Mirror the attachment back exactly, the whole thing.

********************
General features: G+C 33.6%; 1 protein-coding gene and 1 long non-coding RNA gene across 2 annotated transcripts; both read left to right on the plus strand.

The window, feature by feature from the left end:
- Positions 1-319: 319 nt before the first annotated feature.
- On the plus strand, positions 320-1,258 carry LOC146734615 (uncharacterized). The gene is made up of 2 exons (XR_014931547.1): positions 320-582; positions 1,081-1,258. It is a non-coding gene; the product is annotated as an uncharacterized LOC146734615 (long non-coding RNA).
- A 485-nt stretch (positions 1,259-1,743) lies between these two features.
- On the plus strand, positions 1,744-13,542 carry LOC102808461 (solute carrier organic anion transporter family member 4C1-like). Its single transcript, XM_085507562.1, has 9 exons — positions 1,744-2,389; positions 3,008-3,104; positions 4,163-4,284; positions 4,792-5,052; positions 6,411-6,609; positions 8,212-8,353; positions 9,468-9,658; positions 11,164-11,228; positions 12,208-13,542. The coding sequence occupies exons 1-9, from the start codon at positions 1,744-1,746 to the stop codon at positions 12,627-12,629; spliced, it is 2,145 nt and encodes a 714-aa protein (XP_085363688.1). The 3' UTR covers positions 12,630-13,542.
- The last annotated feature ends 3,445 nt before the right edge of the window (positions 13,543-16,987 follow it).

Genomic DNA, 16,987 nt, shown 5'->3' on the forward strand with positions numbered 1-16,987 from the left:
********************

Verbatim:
General features: G+C 33.6%; 1 protein-coding gene and 1 long non-coding RNA gene across 2 annotated transcripts; both read left to right on the plus strand.

The window, feature by feature from the left end:
- Positions 1-319: 319 nt before the first annotated feature.
- On the plus strand, positions 320-1,258 carry LOC146734615 (uncharacterized). The gene is made up of 2 exons (XR_014931547.1): positions 320-582; positions 1,081-1,258. It is a non-coding gene; the product is annotated as an uncharacterized LOC146734615 (long non-coding RNA).
- A 485-nt stretch (positions 1,259-1,743) lies between these two features.
- On the plus strand, positions 1,744-13,542 carry LOC102808461 (solute carrier organic anion transporter family member 4C1-like). Its single transcript, XM_085507562.1, has 9 exons — positions 1,744-2,389; positions 3,008-3,104; positions 4,163-4,284; positions 4,792-5,052; positions 6,411-6,609; positions 8,212-8,353; positions 9,468-9,658; positions 11,164-11,228; positions 12,208-13,542. The coding sequence occupies exons 1-9, from the start codon at positions 1,744-1,746 to the stop codon at positions 12,627-12,629; spliced, it is 2,145 nt and encodes a 714-aa protein (XP_085363688.1). The 3' UTR covers positions 12,630-13,542.
- The last annotated feature ends 3,445 nt before the right edge of the window (positions 13,543-16,987 follow it).

Genomic DNA, 16,987 nt, shown 5'->3' on the forward strand with positions numbered 1-16,987 from the left: